The Environmental Technology Department’s Most Menial Employee
For most of his thirty-two years, four months and seventeen days Frogmorton Culpepper had known space was big. After all, he’d read Hitchhiker’s Guide to the Galaxy seven times, and whilst he was sure that most of the rest of it was made up, he was sure the bit about space being big, really big, was true. But he’d been thinking about space and its size a lot recently, and was thinking about it now as he lay flat on his back on the floor of his living room. He turned to Chloe, who was laying on the floor next to him, and said, ‘Space is big.’
The news was no big deal to Chloe. She took it all in her stride. Space might well be big, but she had much more important things on her mind.
It might be worth mentioning that Chloe did not have much of an idea about the concept of space. Indeed, the subject rarely bothered her at all. Chloe only ever thought about two things - eating and sleeping. A boring trait in a woman, that is agreed, but nobody ever said that Chloe was a woman, did they? In fact, Chloe was Frogmorton’s cat.
‘Space is big,’ Frogmorton repeated, in case Chloe had missed the enormity of the statement the first time around.
Chloe responded by stretching her paws out in front of her and, giving a huge yawn, curled up into a fluffy ball and went to sleep.
Frogmorton sprang to his feet and ran across to the window, which he flung open. He stuck his head out and gazed up to the heavens to make sure he hadn’t been mistaken. The sudden movement was too much for Chloe, and, thinking at least a hurricane was about to strike, she dived for cover under the couch.
‘See, it must be big,’ he mused, ‘otherwise you would be able to see the other end of it.’
‘He’s not still going on about space,’ thought Chloe. Just because she had no concept of space didn’t mean that she couldn’t have an opinion. Many successful politicians have forged their careers using that principle.
‘I mean, it would take an enormous amount of time to get all the way across it,’ Frogmorton continued.
Chloe was getting rather fed up with all this talk about space, and took the opportunity to leave the room whilst her master was contemplating the cosmic navel.
Frogmorton stared up at the stars dancing motionlessly above him. He scoured the sky and found the Great Bear. That was easy to recognise. Then his eyes darted from constellation to constellation. There was Hydra. There was Leo. And Orion the great hunter. He singled out each of them in turn, calling their names out loudly in triumphant recognition, all the time gasping at the awesome spectacle above him. It was a pity he hadn’t got a clue about astronomy and hadn’t identified one constellation correctly. But he was keen and enthusiastic, and that must count for something in the great scheme of things.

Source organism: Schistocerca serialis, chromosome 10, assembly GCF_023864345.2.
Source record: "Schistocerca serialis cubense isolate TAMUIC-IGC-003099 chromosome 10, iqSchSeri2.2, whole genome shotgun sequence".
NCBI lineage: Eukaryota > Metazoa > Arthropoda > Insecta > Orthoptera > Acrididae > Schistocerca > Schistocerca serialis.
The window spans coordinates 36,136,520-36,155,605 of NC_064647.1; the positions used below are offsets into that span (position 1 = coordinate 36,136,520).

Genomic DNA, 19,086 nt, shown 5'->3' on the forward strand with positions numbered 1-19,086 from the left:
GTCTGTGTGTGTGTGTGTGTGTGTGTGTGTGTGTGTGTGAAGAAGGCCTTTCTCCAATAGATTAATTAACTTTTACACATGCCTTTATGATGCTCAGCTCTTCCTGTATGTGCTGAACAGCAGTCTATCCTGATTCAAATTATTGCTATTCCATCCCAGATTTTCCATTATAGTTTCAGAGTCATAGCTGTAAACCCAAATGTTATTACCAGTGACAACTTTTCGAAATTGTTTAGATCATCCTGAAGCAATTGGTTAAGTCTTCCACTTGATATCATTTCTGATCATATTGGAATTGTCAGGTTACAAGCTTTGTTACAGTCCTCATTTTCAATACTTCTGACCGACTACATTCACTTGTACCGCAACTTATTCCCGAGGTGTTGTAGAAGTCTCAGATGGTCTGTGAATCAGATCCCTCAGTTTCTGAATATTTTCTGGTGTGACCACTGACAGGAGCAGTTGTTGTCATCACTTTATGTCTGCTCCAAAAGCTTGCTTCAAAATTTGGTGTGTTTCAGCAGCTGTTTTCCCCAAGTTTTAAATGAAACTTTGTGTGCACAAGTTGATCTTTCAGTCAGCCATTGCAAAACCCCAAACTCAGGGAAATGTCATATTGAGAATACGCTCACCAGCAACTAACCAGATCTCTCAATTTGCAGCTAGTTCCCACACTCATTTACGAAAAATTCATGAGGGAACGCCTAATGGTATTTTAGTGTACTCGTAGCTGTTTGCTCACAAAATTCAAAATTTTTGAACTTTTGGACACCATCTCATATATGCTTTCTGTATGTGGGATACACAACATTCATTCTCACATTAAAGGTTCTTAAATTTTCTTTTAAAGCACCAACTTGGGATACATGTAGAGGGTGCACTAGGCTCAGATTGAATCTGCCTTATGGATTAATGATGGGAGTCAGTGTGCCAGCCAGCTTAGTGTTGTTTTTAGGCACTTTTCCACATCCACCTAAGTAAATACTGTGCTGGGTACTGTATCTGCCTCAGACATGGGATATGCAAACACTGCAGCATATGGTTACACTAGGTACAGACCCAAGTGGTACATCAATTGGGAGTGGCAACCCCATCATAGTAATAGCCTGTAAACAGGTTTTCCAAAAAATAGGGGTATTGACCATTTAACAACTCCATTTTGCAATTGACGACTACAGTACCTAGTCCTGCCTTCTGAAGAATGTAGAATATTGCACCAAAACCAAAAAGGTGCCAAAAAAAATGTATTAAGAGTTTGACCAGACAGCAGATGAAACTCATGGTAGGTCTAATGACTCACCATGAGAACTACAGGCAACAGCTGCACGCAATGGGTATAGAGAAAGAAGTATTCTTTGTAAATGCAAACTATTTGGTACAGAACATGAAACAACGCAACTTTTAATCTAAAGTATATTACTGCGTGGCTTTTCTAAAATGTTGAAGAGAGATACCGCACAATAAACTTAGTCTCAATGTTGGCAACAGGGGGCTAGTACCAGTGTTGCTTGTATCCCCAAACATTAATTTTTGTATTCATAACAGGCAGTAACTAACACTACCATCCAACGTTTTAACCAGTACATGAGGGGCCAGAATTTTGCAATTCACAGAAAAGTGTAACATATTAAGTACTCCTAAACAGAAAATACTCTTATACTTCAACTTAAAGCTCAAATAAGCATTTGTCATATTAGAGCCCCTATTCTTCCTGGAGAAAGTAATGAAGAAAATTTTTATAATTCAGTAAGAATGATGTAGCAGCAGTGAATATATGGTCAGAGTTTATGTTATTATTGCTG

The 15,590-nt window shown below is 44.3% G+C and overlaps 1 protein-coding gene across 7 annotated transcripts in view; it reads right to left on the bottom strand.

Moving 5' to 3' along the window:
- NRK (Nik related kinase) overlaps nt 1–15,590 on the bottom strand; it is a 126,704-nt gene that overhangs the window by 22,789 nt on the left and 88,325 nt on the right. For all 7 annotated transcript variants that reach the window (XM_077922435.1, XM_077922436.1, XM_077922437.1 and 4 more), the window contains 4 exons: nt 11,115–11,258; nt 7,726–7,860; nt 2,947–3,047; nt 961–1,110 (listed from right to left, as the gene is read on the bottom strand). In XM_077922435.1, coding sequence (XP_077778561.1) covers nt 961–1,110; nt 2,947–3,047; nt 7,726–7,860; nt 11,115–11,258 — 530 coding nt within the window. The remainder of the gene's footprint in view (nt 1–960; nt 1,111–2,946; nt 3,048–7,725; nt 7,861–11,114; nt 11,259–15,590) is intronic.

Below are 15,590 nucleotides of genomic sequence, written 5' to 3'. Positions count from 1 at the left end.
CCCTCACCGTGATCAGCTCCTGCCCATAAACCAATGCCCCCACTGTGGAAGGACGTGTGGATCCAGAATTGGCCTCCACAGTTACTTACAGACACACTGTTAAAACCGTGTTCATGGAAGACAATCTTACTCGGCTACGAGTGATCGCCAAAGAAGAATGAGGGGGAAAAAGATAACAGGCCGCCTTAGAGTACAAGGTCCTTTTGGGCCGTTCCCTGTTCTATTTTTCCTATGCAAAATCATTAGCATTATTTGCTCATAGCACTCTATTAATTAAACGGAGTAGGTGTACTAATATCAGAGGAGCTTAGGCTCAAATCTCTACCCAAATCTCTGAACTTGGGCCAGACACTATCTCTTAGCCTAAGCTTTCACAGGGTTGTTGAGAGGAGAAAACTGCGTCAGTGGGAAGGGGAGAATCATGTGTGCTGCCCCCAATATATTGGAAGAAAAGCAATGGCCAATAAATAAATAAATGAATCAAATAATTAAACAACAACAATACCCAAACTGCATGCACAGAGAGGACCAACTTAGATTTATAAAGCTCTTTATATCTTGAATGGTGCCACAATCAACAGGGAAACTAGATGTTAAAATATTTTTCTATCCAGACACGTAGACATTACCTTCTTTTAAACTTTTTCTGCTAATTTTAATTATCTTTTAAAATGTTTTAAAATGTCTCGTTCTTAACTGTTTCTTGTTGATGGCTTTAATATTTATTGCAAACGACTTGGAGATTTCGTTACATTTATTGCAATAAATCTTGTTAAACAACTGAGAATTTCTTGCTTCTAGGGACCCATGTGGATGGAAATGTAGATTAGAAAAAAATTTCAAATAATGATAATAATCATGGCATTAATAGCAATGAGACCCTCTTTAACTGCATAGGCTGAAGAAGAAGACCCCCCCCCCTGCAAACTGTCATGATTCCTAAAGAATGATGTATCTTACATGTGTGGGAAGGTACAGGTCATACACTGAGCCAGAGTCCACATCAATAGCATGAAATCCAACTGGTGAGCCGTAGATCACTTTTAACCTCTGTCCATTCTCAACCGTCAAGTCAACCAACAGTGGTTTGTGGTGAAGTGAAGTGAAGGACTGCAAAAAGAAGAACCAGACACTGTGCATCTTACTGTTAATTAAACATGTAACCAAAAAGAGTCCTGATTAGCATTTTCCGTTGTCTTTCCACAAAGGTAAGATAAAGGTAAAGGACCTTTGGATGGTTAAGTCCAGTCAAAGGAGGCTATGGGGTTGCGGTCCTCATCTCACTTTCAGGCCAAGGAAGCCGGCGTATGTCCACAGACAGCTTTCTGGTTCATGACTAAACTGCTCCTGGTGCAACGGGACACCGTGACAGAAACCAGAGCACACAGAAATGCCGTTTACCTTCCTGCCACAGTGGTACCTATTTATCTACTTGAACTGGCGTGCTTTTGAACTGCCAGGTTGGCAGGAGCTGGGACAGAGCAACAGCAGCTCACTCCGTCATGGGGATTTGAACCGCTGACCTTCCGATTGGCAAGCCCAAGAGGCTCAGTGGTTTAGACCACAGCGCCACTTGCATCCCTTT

It was being keen and enthusiastic that got Frogmorton his job. He worked at Dawson University in the Environmental Technology Department. Oh, sure, it sounds pretty impressive, but the truth of the matter was that Frogmorton was nothing more than a laboratory assistant, which in effect meant he was little more than a janitor sweeping up the mess left over when the scientists had finished a project and were satisfied (or not) with the results.
He had written to the Head of Department, shortly before receiving his exam results from school, saying how much he loved the environment and how he wanted to work towards a better place for future generations to live. The Head of Department wrote back and told him that if he obtained good grades in his exams, he could be considered. However, the results were not quite what Frogmorton was expecting and the Head of Department turned him down. Undaunted, Frogmorton wrote relentlessly to the Head of Department saying that he would take any job offered in order to work with the environment and, eventually, his persistence paid off and he was given the job he has now - mostly because the Head of Department was fed up with all the letters and certainly not because of any aptitude Frogmorton may have had towards working with the environment. Nevertheless, Frogmorton felt that he was contributing to the salvation of the planet and it made him feel good. Besides, he didn’t intend being a laboratory assistant for the rest of his life, and was taking an Open University degree in order to gain promotion. With a degree he felt he could really make a difference. People might start to take notice of him. He would be able to communicate his ideas to the world - make people aware that they had it in their own hands to stop the rot that was gradually taking over and destroying the planet.
The following morning was going to be the starting point of his future career. The following morning he was going to get the results of his Open University degree course. The following morning he was going to ask the Head of Department for a real job in the Environmental Technology Department.
He had already been working on a project in the Environmental Technology Laboratory with the, albeit reluctant, permission of the Head of Department. It formed part of his course. It was not a set project; it was an idea of his own and he was very excited about it indeed. He called it ‘Project Earth’ and he was aiming to show how the greenhouse effect could be reversed and how the ozone layer could be replenished.
Frogmorton was starting to feel dizzy looking up to the heavens. He sighed at the incomprehensible vastness of it all and said, with a smug feeling of total comprehension, ‘Space is bloody big.’
* * *